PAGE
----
Why is she called Sweet Justice, you ask?
The summer of 1997 was a summer shrouded in death. In the week surrounding my maternal grandmother's passing, both my and my mother's cars entered automotive valhalla. My car's demise was forthcoming; the 1986 blue Toyota Roller Skate (otherwise known as the P.A.F* Mobile) had seen better days. It ran with the temperature gage in the red, and within a half an hour, above the red, every day. I had to keep a bottle of coolant in the trunk to fill up before I started the ignition. The graffiti in the back seat left behind by my high school friends was fading. The radio only worked when duck taped to the dashboard. When the head gasket blew for the second time in 10,000 miles, the Roller Skate was retired.
A few days later, my grandmother lost her battle with cancer, and my mother and I headed up to New Jersey in her '93 Camry XLE V-8. I still have dreams about driving this car. It had the kind of power that no one would ever expect from a Champagne Mist grocery getter: incredible handling, lightning-fast acceleration, and the smoothest ride at 90mph I have experienced since the days of my dad's Mercedes. Mom and I have a nice arrangement when we go on long car trips; I'd rather drive, she'd rather sleep. It was like the car knew me and was thanking me for driving it the way it was made to be. The day after my grandmother's funeral, my mother was driving back to where we were staying from my grandfather's house on Rt. 80. It was raining lightly, but there were few people on the road. Mom hydroplaned the Camry, lost control, and ended up bouncing it between the guardrails like a pinball, smashing up all four corners, but coming out unharmed. The Camry was totaled and we took a rental car back to North Carolina.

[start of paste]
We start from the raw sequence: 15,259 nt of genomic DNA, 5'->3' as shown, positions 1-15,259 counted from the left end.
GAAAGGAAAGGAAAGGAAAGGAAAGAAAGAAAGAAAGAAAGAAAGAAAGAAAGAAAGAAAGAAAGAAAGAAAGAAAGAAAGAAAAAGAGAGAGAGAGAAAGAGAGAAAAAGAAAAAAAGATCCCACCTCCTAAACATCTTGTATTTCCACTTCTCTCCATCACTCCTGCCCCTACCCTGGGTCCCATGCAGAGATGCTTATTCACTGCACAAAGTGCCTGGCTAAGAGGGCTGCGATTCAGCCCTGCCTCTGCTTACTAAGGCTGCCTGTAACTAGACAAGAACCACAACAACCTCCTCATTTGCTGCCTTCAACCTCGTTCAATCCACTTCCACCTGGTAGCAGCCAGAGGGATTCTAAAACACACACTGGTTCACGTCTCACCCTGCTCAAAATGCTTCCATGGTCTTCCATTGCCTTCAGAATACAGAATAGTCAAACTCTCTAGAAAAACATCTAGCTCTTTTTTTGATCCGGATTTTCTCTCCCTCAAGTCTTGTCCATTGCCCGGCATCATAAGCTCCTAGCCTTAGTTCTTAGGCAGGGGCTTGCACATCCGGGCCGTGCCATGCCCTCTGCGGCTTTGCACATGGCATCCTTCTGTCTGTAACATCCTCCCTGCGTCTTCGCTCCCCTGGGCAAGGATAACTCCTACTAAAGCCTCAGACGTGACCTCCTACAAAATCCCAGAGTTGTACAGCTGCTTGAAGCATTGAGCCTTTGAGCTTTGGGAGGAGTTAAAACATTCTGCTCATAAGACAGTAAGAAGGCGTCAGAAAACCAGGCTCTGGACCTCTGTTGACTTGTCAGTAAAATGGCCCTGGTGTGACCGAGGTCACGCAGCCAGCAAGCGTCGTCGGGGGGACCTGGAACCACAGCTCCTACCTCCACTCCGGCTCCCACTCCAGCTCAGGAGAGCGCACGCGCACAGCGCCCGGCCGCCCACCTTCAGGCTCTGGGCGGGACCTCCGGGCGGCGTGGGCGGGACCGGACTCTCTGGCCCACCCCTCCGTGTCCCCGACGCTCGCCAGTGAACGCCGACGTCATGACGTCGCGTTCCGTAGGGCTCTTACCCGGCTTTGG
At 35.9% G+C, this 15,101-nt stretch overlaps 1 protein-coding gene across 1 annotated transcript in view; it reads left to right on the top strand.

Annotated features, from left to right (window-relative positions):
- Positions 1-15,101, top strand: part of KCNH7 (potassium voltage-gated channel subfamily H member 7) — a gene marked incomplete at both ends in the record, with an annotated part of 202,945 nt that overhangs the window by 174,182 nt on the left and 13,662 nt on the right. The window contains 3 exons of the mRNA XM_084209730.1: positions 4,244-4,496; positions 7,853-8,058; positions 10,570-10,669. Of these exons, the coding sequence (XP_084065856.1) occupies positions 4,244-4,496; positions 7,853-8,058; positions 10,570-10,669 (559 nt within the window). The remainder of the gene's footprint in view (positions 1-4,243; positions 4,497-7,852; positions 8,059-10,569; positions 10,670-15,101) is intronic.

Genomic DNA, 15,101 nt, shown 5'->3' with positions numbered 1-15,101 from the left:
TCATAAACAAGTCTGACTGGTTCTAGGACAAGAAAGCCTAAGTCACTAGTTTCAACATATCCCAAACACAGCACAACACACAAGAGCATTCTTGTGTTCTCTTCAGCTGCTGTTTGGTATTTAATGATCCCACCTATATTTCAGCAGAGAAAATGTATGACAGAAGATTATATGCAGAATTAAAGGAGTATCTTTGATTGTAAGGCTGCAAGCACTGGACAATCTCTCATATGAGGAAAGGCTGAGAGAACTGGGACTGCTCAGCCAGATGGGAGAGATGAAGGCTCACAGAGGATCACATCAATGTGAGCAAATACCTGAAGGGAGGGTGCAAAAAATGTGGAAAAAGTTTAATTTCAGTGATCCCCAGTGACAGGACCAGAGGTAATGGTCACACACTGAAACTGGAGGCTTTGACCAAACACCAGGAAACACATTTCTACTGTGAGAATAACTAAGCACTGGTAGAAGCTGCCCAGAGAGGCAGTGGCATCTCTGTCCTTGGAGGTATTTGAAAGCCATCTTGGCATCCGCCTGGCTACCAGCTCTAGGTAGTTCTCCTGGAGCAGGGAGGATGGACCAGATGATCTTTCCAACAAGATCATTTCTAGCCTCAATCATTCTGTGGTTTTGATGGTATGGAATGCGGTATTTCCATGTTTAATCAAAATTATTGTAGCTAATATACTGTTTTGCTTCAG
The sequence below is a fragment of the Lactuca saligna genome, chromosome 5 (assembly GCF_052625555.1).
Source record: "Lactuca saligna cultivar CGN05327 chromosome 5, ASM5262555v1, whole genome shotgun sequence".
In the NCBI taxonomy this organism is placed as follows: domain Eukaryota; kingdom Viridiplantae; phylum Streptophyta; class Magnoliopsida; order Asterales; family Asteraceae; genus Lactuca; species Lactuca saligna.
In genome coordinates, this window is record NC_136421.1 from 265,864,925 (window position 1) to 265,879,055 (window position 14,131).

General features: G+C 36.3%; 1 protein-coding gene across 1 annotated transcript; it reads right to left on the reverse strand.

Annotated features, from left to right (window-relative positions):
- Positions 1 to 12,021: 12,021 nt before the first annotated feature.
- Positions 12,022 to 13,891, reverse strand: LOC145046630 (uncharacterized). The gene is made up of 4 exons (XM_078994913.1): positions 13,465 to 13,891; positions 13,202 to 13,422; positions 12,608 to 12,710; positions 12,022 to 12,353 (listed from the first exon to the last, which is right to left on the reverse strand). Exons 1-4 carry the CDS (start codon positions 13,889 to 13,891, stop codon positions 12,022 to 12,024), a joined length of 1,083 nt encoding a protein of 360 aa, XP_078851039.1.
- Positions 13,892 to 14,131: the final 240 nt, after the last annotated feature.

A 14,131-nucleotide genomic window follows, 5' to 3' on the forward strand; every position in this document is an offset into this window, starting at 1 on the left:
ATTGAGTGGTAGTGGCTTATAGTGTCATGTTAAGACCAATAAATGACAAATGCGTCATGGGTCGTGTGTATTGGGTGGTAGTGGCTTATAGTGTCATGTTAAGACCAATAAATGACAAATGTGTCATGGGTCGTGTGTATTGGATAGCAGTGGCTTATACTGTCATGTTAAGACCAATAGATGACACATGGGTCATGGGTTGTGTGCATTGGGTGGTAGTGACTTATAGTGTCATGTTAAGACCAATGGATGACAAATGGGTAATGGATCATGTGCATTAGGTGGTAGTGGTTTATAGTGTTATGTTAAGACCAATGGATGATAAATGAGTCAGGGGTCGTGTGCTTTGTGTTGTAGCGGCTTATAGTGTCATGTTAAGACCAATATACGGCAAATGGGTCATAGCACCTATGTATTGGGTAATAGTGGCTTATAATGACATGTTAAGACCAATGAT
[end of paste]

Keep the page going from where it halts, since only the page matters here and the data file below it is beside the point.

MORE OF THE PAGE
We still had to find a replacement for the Roller Skate. The mentality in New Jersey, or at least the one that my parents had adopted, is that everything that is good is far away. If you want good food, the restaurants nearby are nothing compared to the ones that take 45 minutes to get to. Good car dealerships are even farther. Despite the fact that mom lived 1/2 a mile from Cary Autopark, one of the Southeast's largest auto malls, mom was convinced that the only dealerships worth looking at were in Wake Forest. I begged and begged to go to the one nearby, for little other reason than I didn't want to have to miss work to drive an hour to look at cars that I can see down the street. In front of the Acura dealership, there it was: a 1995 Strawberry Pearl Neon. As much as I tried to convince myself that I wasn't the kind of girl to drive a pink car, I loved it. The car had belonged to the dealer's sister, had a good history, the price was right, and by the end of the day, it was mine. Finally, after two years of bending key after key trying to get the Roller Skate started in the winter, after gallons upon gallons of coolant, after rolls and rolls of duct tape, I got some Justice. Some Sweet, Sweet Justice.
Coincidentally, today is the two year anniversary of my starting this job. Hopefully these past two years of watching my skills deteriorate, a stagnant salary, and enduring some of the most trying people I have ever met in my life will pay off in a similar manner. I could use some Justice right about now.
*P.A.F. - Punk As Fuck